ESTHER : Lu_2021_Vet.Res_52_3
PubMedSearch : Lu_2021_Vet.Res_52_3
PubMedID: 33407892
Gene_locus related to this paper: haeco-CDJ88804

Title : A Novel Carboxylesterase Derived from a Compost Metagenome Exhibiting High Stability and Activity towards High Salinity - Lu_2021_Genes.(Basel)_12_E122
Author(s) : Lu M , Daniel R
Ref : Genes (Basel) , 12 : , 2021
Abstract : Halotolerant lipolytic enzymes have gained growing interest, due to potential applications under harsh conditions, such as hypersalinity and presence of organic solvents. In this study, a lipolytic gene, est56, encoding 287 amino acids was identified by functional screening of a compost metagenome. Subsequently, the gene was heterologously expressed, and the recombinant protein (Est56) was purified and characterized. Est56 is a mesophilic (T(opt) 50 degreesC) and moderate alkaliphilic (pH(opt) 8) enzyme, showing high thermostability at 30 and 40 degreesC. Strikingly, Est56 is halotolerant as it exhibited high activity and stability in the presence of up to 4 M NaCl or KCl. Est56 also displayed enhanced stability against high temperatures (50 and 60 degreesC) and urea (2, 4, and 6 M) in the presence of NaCl. In addition, the recently reported halotolerant lipolytic enzymes were summarized. Phylogenetic analysis grouped these enzymes into 13 lipolytic protein families. The majority (45%) including Est56 belonged to family IV. To explore the haloadaptation of halotolerant enzymes, the amino acid composition between halotolerant and halophilic enzymes was statistically compared. The most distinctive feature of halophilic from non-halophilic enzymes are the higher content of acidic residues (Asp and Glu), and a lower content of lysine, aliphatic hydrophobic (Leu, Met and Ile) and polar (Asn) residues. The amino acid composition and 3-D structure analysis suggested that the high content of acidic residues (Asp and Glu, 12.2%) and low content of lysine residues (0.7%), as well as the excess of surface-exposed acidic residues might be responsible for the haloadaptation of Est56.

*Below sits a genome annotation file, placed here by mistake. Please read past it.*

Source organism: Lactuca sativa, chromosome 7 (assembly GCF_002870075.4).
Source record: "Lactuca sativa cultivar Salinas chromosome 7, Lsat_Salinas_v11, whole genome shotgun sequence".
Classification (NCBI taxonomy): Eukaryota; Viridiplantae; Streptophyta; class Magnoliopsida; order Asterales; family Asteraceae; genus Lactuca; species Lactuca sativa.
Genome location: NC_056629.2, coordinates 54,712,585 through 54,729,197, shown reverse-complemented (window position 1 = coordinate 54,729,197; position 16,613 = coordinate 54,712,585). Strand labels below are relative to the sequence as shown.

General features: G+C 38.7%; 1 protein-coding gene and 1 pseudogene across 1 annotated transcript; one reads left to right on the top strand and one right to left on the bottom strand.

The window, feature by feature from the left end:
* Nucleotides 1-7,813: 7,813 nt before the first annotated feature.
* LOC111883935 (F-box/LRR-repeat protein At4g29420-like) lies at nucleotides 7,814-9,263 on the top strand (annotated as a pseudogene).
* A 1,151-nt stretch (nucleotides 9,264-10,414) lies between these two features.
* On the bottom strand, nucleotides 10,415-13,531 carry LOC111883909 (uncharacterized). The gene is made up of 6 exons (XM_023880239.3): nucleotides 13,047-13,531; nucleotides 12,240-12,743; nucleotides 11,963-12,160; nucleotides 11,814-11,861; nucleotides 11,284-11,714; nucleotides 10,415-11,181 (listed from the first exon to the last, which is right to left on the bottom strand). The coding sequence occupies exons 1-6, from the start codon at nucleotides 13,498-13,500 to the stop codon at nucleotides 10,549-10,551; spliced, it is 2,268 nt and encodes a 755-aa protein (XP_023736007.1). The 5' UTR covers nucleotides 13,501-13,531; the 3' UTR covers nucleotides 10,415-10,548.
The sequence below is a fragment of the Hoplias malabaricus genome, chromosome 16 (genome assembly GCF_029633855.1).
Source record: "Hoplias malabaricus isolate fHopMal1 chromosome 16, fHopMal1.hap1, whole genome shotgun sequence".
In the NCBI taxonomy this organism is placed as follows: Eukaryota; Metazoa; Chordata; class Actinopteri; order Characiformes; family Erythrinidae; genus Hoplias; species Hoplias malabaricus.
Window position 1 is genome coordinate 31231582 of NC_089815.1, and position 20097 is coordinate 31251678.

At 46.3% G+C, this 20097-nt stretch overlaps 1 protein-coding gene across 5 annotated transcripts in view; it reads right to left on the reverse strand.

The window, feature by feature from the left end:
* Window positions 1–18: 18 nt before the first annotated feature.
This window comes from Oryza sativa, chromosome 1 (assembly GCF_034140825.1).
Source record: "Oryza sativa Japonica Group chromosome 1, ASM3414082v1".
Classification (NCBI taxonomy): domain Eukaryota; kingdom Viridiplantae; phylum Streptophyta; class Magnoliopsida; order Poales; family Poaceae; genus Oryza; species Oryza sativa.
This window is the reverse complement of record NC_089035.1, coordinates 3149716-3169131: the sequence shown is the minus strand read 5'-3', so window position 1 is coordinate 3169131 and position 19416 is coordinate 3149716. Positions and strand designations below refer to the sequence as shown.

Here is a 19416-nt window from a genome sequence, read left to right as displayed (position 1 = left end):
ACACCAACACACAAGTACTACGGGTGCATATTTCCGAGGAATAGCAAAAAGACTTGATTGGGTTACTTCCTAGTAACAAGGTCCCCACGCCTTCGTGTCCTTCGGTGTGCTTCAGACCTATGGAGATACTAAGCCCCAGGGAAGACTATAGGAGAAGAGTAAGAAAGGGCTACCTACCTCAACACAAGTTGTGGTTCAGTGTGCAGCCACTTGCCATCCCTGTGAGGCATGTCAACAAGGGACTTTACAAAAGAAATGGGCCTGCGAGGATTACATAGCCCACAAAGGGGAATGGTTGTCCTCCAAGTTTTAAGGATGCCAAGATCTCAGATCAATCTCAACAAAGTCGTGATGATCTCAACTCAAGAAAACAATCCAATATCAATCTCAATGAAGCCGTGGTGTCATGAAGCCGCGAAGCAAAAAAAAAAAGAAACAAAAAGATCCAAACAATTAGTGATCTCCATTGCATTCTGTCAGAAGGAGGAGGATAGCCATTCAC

ESTHER : Lu_2021_Genes.(Basel)_12_E122
PubMedSearch : Lu_2021_Genes.(Basel)_12_E122
PubMedID: 33478024
Gene_locus related to this paper: 9bact-a0a0n9qch2